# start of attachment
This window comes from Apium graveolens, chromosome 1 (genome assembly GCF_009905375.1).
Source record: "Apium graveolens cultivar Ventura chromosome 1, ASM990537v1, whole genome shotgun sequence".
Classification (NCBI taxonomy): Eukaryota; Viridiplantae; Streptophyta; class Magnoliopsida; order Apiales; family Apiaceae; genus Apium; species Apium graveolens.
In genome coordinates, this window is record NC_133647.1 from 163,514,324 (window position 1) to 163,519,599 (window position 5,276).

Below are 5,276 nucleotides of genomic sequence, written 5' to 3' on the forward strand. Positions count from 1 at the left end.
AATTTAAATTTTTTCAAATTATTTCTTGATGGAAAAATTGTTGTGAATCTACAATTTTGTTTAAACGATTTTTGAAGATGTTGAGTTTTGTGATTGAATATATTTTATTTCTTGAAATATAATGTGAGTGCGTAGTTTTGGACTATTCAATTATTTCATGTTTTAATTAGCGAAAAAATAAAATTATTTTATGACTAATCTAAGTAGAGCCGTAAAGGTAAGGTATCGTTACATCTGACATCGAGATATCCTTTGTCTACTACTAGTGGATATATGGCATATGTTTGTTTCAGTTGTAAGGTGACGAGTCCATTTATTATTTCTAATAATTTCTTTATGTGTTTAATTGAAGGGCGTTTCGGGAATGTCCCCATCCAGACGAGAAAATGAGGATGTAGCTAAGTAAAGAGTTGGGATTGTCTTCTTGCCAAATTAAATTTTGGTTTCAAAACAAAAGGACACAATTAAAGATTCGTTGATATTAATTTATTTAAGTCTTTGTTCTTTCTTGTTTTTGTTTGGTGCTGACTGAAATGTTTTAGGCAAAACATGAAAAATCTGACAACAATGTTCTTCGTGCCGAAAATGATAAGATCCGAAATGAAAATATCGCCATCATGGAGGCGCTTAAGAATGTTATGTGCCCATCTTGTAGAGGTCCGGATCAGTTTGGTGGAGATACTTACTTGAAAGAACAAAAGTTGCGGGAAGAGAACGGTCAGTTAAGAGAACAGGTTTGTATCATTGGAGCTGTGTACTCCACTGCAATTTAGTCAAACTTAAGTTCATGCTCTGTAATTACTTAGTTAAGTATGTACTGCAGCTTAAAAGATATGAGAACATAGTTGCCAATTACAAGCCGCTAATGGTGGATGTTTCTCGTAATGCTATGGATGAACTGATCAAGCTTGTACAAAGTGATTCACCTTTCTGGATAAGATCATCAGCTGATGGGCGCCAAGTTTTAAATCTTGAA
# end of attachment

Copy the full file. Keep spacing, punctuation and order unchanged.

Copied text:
This window comes from Apium graveolens, chromosome 1 (genome assembly GCF_009905375.1).
Source record: "Apium graveolens cultivar Ventura chromosome 1, ASM990537v1, whole genome shotgun sequence".
Classification (NCBI taxonomy): Eukaryota; Viridiplantae; Streptophyta; class Magnoliopsida; order Apiales; family Apiaceae; genus Apium; species Apium graveolens.
In genome coordinates, this window is record NC_133647.1 from 163,514,324 (window position 1) to 163,519,599 (window position 5,276).

Below are 5,276 nucleotides of genomic sequence, written 5' to 3' on the forward strand. Positions count from 1 at the left end.
AATTTAAATTTTTTCAAATTATTTCTTGATGGAAAAATTGTTGTGAATCTACAATTTTGTTTAAACGATTTTTGAAGATGTTGAGTTTTGTGATTGAATATATTTTATTTCTTGAAATATAATGTGAGTGCGTAGTTTTGGACTATTCAATTATTTCATGTTTTAATTAGCGAAAAAATAAAATTATTTTATGACTAATCTAAGTAGAGCCGTAAAGGTAAGGTATCGTTACATCTGACATCGAGATATCCTTTGTCTACTACTAGTGGATATATGGCATATGTTTGTTTCAGTTGTAAGGTGACGAGTCCATTTATTATTTCTAATAATTTCTTTATGTGTTTAATTGAAGGGCGTTTCGGGAATGTCCCCATCCAGACGAGAAAATGAGGATGTAGCTAAGTAAAGAGTTGGGATTGTCTTCTTGCCAAATTAAATTTTGGTTTCAAAACAAAAGGACACAATTAAAGATTCGTTGATATTAATTTATTTAAGTCTTTGTTCTTTCTTGTTTTTGTTTGGTGCTGACTGAAATGTTTTAGGCAAAACATGAAAAATCTGACAACAATGTTCTTCGTGCCGAAAATGATAAGATCCGAAATGAAAATATCGCCATCATGGAGGCGCTTAAGAATGTTATGTGCCCATCTTGTAGAGGTCCGGATCAGTTTGGTGGAGATACTTACTTGAAAGAACAAAAGTTGCGGGAAGAGAACGGTCAGTTAAGAGAACAGGTTTGTATCATTGGAGCTGTGTACTCCACTGCAATTTAGTCAAACTTAAGTTCATGCTCTGTAATTACTTAGTTAAGTATGTACTGCAGCTTAAAAGATATGAGAACATAGTTGCCAATTACAAGCCGCTAATGGTGGATGTTTCTCGTAATGCTATGGATGAACTGATCAAGCTTGTACAAAGTGATTCACCTTTCTGGATAAGATCATCAGCTGATGGGCGCCAAGTTTTAAATCTTGAA